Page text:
A third of the readers of this column are not in the USA and I can’t claim anymore that America is on the cutting-edge of all things Internet so I’ll just fall back on the argument that this is happening here and could just as easily be happening in your country, too. Which brings us to today’s story of Charlie Ergen’s plan to dominate the distribution of TV content to America in an all-IP, post-broadcast, post-satellite future. John Malone and Reed Hastings beware!

Echostar owns Dish Network, America’s second-largest satellite TV provider. Charlie Ergen is Echostar’s iconoclastic founder, CEO, and largest shareholder. Just as John Malone does with DirecTV, Charlie runs Dish any old way he wants to, which is why his grand plan has taken awhile to come together in my mind.

Charlie — like Steve Jobs — doesn’t do very much explaining.

Echostar has been putting together a digital strategy for the all-IP future where competitors like Netflix and Hulu may replace DirecTV and Comcast. This strategy can’t bet the bank because Charlie knows he can’t predict everything with total assurance (neither can I). But it is possible at this point for him to acquire or deploy enough assets at a low enough price to guarantee Echostar a solid place in that IP future almost any way the future plays out.

I believe Echostar has all but one component in place for this flexible strategy and no significant barriers to acquiring the last part (if it is even needed at all — more on this below). If there’s a question of critical mass it has already been answered. Charlie just has to pull the trigger. When he’ll do that is anybody’s guess.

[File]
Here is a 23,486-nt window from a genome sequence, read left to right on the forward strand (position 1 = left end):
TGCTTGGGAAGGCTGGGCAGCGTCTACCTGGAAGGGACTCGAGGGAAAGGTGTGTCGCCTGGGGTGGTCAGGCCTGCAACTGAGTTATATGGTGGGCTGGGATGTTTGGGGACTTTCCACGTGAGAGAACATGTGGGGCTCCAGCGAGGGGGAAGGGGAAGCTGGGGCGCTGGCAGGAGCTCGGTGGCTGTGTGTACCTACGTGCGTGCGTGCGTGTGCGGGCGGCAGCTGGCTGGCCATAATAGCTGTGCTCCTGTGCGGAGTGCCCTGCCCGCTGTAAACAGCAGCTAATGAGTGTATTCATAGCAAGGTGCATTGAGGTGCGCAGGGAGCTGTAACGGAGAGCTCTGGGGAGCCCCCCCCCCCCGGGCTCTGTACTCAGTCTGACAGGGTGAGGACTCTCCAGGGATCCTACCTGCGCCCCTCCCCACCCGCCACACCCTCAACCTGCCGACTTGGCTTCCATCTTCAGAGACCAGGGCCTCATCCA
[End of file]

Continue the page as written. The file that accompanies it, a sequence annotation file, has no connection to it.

Here are the tools at Charlie’s disposal — the Dish Network and its subscribers, Sling Media and its customers, Blockbuster Video and its customers, services and locations, Move Networks content distribution network (bought earlier this year by EchoStar), Echostar’s IP cross-licensing agreement with TiVO, and finally what’s behind Door Number Five.

The Dish Network has access to hundreds of video channels and the ability to place that content in tens of millions of homes in real time. Many of those satellite receivers have Digital Video Recorder capability with all of the DVR models having Ethernet ports and running the Linux operating system.

Sling Media developed the first mass market device specifically for streaming your own video content over the Internet. With a Slingbox you can watch your home video library, your nannycam, or even broadcast, cable, or satellite TV halfway around the world if you have a good Internet connection. I am unimpressed generally with Sling video quality but I don’t think that has to matter for this strategy to succeed. Just as there are millions of Dish DVRs installed, there are also more than a million Slingboxes, all of which also run Linux.

Under Echostar, Sling also markets a video streaming service offering movies and TV shows.

Blockbuster has a streaming video service, too, along with extensive license deals with the major film and TV studios — artifacts from when Blockbuster was the Big Kahuna of video rental and Netflix was a lot smaller than it is today. Blockbuster also has 4000+ rental locations, half of which the company is closing, but half are staying open, too.

Echostar’s TiVO license — the expensive outcome of a long legal battle — is something of a mystery here but I count it as an asset not just because it removed TiVO as an obstruction but also because it grants to Echostar a blanket license to TiVO IP, which no doubt includes some tech we haven’t seen before or have forgotten about. Remember all those video patents held by Burst.com? Well TiVO owns them now.